Holsti, Ole R. 1995: Theories of International Relations and Foreign Policy: Realism and Its Challengers, in: Kegley, C. W. (ed.), Controversies in International Relations Theory: Realism and the Neoliberal Challenge. New York: St Martin’s Press, 35-65.
Houghton, David P. 2007: Reinvigorating the Study of Foreign Policy Decision Making: Toward a Constructivist Approach, in: Foreign Policy Analysis 3, 24-45.
Kantner, Cathleen 2006): Collective Identity as a Shared Ethical Self-Understanding. The Case of the Emerging European Identity, European Journal of Social Theory 4: 501–23.
Kunz, Barbara/Saltzman, Ilai 2012: External and domestic determinants of state behaviour, in: Toje, A./Kunz, B. (eds.), Neoclassical Realism in Europe: Bringing Power Back In. Manchester: University Press, 96-116.
Lobell, Steven E./Ripsman, Norrin M./Taliaferro, Jeffrey W. (eds.) 2009: Neoclassical Realism, The State, and Foreign Policy. Cambridge: Cambridge University Press.
Mouritzen, Hans/Wivel, Anders 2007: Constellation Theory, in: Mouritzen. H./Wivel, A. (eds.), The Geopolitics of Euro-Atlantic Integration. London: Routledge, 15-43.
Mouritzen, Hans/Wivel, Anders 2012: Explaining Foreign policy, in: Explaining Foreign Policy. International Diplomacy and the Russo-Georgian War. Boulder/Col./London: Lynne Rienner, 1-18.
Müller, Harald/Risse-Kappen, Thomas 1993: From the Outside In and From the Inside Out: International Relations, Domestic Politics, and Foreign Policy, in: Skidmore, D./Hudson, V. M. (eds.), The Limits of State Autonomy: Societal Groups and Foreign Policy Formulation. Boulder: Westview Press, 24–48.
Reichwein, Alexander 2015: Realism and European Foreign Policy: Promises and Shortcomings, in: Jorgensen, K.E./Aatstad, A.K./Dieskens, E./Laatikainen, K./Tonra, B. (eds.), The SAGE Handbook of European Foreign Policy Vol. 1, 99-120.
Reichwein, Alexander 2012: The tradition of neoclassical realism, in: Toje, A./Kunz, B. (eds.), Neoclassical Realism in Europe: Bringing Power Back In. Manchester: University Press, 30-60.
Ripsman, Norrin M. 2009: Neoclassical realism and domestic interest groups, in: Lobell, S. E./Ripsman, N. M./Taliaferro, J. W. (eds.), Neoclassical Realism, The State, and Foreign Policy. Cambridge: Cambridge University Press, 170-193.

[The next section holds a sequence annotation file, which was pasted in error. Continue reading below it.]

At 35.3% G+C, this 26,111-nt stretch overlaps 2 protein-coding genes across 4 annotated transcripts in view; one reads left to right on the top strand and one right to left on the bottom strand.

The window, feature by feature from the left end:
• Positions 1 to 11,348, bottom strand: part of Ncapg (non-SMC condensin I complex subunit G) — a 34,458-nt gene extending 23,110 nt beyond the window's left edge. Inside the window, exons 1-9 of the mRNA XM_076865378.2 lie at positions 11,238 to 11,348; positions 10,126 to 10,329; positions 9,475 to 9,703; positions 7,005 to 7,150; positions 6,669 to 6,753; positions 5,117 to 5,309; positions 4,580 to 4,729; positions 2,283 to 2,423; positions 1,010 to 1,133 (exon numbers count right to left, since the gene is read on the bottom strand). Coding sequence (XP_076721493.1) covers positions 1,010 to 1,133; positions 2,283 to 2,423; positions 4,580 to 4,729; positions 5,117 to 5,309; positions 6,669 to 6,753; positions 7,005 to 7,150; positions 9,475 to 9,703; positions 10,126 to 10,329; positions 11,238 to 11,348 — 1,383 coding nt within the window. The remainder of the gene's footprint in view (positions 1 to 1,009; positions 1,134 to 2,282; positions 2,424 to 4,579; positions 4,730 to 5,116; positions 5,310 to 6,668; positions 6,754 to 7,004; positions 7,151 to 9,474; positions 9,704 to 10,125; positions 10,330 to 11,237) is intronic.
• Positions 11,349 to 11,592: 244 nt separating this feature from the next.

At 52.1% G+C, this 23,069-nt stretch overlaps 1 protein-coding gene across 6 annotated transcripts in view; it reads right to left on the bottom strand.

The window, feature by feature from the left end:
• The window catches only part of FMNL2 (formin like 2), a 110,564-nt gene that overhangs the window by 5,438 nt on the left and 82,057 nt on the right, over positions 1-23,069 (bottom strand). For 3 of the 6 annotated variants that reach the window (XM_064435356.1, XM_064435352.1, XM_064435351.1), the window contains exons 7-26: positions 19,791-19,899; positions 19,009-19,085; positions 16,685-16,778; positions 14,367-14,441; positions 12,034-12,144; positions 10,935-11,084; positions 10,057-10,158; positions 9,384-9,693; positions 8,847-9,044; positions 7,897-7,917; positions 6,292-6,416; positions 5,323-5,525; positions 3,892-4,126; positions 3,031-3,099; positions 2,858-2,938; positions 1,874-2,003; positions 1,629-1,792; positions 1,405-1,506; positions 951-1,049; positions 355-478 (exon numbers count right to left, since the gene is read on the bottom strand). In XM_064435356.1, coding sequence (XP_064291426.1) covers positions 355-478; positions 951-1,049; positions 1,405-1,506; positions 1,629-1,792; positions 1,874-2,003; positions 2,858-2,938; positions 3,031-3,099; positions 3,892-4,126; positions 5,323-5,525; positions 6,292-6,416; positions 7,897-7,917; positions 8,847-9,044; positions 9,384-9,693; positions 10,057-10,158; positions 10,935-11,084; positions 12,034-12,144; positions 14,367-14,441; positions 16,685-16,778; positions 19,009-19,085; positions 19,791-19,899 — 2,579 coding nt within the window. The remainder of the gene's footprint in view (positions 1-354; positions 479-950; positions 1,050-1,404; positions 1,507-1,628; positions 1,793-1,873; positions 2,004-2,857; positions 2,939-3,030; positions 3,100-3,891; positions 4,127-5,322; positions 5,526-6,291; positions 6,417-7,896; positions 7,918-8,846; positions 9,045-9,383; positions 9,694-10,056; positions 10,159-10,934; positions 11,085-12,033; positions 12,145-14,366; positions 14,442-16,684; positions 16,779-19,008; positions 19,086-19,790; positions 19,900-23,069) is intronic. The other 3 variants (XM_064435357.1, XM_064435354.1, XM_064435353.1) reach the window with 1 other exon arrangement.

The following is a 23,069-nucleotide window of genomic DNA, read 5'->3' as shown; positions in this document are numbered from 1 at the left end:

Risse-Kappen, Thomas 1995: Democratic Peace - Warlike Democracies? A Social Constructivist Interpretation of the Liberal Argument, in: European Journal of International Relations 1: 4, 491-517.
Rose, Gideon 1998: Neoclassical Realism and Theories of Foreign Policy, in: World Politics 51: 1, 144-172.
Smith, Steve/Hadfield, Amanda/Dunne, Timothy (eds.) 2008: Foreign Policy. Theories, Actors, Cases. Oxford: University Press.
Toje, Asle/Kunz, Barbara (eds.) 2012: Neoclassical Realism in Europe: Bringing Power Back In. Manchester: University Press.
Tonra, Ben 2003: Constructing the Common Foreign and Security Policy: The the Utility of a Cognitive Approach, Journal of Common Market Studies 4: 731–56.
Walt, Stephjen S. 1998: International Relations: One World, Many Theories, in: Foreign Policy, No. 110, 29-46.
Waltz, Kenneth N. 1996: International Politics is Not Foreign Policy, in: Security Studies 6: 1, 52-55.
Wivel, Anders 2005: Explaining why state X made a certain move last Tuesday: then promise and limitations of realist foreign policy analysis, in: Journal of International Relations and Development 8: 4, 355–380.
Wohlforth, William C. 2008: Realism and foreign policy, in: Smith, S./Hadfield, A./Dunne, T. (eds.) Foreign Policy. Theories, Actors, Cases. Oxford: University Press, 31-48.
- an interest in international politics, IR theories, and FPA theories
- a basic knowledge of IR theories (BA level)
- an interest in contemporary international politics, e.g. German foreign policy, Russian foreign policy, U.S. foreign policy, or the foreign policies of revisionist states (North-Korea, Iran) and new emerging/rising powers (such as China, India, Russia).
- 7,5 ECTS
- Type of assessment
- Written assignmentIndividuel written assignment
- Marking scale
- passed/not passed
- Censorship form
- No external censorship
Criteria for exam assesment
- Class Instruction